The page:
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Hi Stefan!

Thanks for the answers
And thanks for your plugin!

I'll try this passes on a still I'm working now.
I'll show you something...
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Old 03-16-2004, 01:31 PM   #9
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as one of those badgering you for this on postforum...i appreciate you taking the time out to write this up for us bud...thanks alot
top job...cheers.
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Old 03-16-2004, 03:21 PM   #10
Simon Wicker
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Quote:
Originally posted by Essania
Great!!!
Thanks a lot Simon.

Some questions:

For the 3rd part, can we use a render of the actual scene?

And last, why do you think that this is not suitable for stills?
Is there a better method for stills?

Thanks again Simon


you should be able to use a render of the scene and it should work fine - as far as i can tell because of the 'fake' aspect of this process all you really need is a suggestion of the correct ambient environment to get this to work and look okay.

historically this seems to have grown out of a need to replicate the lighting that was used on set while filming. the vfx supervisor would take a chrome sphere image photo so that they could capture the environment and see where all the main lights were. you can then easy add in the correct position for your 3d key lights. then someone worked out that if you use the same image in the environment channel (highly blurred) you could also sample the diffuse lighting in the scene and supply your 'fill' effect as well.

the process is quite long winded in cinema if you need all of the separate passes to composite in after effects or photoshop as it involves physically swapping out materials and manually rendering a couple of the different passes. to my mind this makes it less useful for a still - i would probably just use full radiosity and let it render overnight.

i assume that you could cut out some of the passes if you use a blend of the environment image and the ao shader in the environment channel using fusion. however you once again run into the fact that you are best served having all the separate passes available during the comp process as you need to tweak all of the layers relative brightness and colour to get it to sit into the scene correctly.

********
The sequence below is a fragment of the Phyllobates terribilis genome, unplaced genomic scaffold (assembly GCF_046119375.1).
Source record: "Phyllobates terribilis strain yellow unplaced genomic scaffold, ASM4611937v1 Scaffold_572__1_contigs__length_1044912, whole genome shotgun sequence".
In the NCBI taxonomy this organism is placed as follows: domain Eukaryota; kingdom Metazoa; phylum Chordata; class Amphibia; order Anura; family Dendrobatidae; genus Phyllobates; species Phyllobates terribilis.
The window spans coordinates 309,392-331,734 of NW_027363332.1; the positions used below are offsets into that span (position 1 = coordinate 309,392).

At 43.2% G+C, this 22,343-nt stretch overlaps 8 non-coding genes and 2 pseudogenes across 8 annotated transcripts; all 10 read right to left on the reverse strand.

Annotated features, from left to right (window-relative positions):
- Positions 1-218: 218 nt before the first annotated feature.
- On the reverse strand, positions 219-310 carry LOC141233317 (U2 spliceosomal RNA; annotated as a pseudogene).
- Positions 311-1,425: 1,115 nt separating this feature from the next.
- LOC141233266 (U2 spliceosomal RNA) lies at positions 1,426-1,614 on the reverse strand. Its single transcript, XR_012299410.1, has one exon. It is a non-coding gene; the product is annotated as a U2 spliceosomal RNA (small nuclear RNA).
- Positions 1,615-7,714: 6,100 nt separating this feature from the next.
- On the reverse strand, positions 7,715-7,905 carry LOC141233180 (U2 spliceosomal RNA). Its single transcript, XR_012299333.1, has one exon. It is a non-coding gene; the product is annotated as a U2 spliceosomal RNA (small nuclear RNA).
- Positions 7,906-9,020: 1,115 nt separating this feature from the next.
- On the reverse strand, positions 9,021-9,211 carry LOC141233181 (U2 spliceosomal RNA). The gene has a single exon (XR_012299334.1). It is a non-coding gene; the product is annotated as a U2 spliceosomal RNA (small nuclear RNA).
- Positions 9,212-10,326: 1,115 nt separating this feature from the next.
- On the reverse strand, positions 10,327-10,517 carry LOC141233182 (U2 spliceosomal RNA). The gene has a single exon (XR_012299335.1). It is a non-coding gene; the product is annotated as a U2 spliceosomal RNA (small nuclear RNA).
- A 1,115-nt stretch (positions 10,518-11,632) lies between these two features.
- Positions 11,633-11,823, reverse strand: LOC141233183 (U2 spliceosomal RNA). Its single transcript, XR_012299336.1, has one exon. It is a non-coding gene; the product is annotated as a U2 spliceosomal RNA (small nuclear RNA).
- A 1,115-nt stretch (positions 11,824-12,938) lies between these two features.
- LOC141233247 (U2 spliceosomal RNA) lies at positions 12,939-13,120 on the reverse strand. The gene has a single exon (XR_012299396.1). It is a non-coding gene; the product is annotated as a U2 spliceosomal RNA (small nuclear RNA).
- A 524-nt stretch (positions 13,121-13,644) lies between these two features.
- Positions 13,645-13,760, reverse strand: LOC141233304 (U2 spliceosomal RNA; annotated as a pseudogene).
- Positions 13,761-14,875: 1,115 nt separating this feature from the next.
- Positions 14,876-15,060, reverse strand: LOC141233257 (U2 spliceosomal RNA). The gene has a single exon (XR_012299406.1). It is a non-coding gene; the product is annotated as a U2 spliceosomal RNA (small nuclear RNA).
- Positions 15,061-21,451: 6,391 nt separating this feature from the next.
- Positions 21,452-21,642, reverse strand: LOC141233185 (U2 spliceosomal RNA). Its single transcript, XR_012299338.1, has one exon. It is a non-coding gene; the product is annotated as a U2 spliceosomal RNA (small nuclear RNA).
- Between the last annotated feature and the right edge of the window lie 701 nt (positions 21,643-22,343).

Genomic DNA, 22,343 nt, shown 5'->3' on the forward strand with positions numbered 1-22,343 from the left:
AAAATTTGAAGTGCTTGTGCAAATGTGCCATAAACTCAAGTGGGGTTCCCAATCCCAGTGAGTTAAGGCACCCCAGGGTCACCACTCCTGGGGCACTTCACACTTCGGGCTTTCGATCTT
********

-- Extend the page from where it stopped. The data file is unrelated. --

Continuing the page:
you can of course translate this all and pass it on. thanks to everyone and if there are any further questions just ask away.

cheers, simon w.
 
Old 03-16-2004, 03:25 PM   #11
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Thank you very much Simon
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Old 03-16-2004, 03:39 PM   #12
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Thanks Simon
I have a question... When reading about ambient occlusion techniques (especially in Maya/PRMan) I have often heard reference to a 'bent normal' pass.

"A further development of this technique is that of the "average light direction vector" usually referred to as a bent normal vector. This is an additional pre-beauty render pass in which the R, G, and B values of the image do not represent physical colour but instead are used together to make a vector which the beauty pass surface shader uses to "bend" the currently shaded point's normal so that it "looks at" the position on the environment map from where the majority of light came from as calculated by the ambient occlusion render pass. "

Does anybody more versed in the inner-workings of Cinema's shading procedures know whether this would be possible with the current toolset? Or whether it would make much of a difference?

http://www.andrew-whitehurst.net/amb_occlude.html
 
Old 03-16-2004, 03:39 PM   #13
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Thank you very much, works very well. Despite the different approach about the same result as my two-pass method .
 
Old 03-16-2004, 08:13 PM   #14
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Quote:
Originally posted by chris_b
Thanks Simon
I have a question... When reading about ambient occlusion techniques (especially in Maya/PRMan) I have often heard reference to a 'bent normal' pass.

Sounds like they're talking about normal mapping, which Cinema doesn't support.
 
Old 03-16-2004, 08:28 PM   #15
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true true...except via plugin (i.e. DiTools).... or Per's NormalMap shader. Also there is Nlin for generating the maps...

So it seems that all the necessary parts are in place and somebody just needs to push the button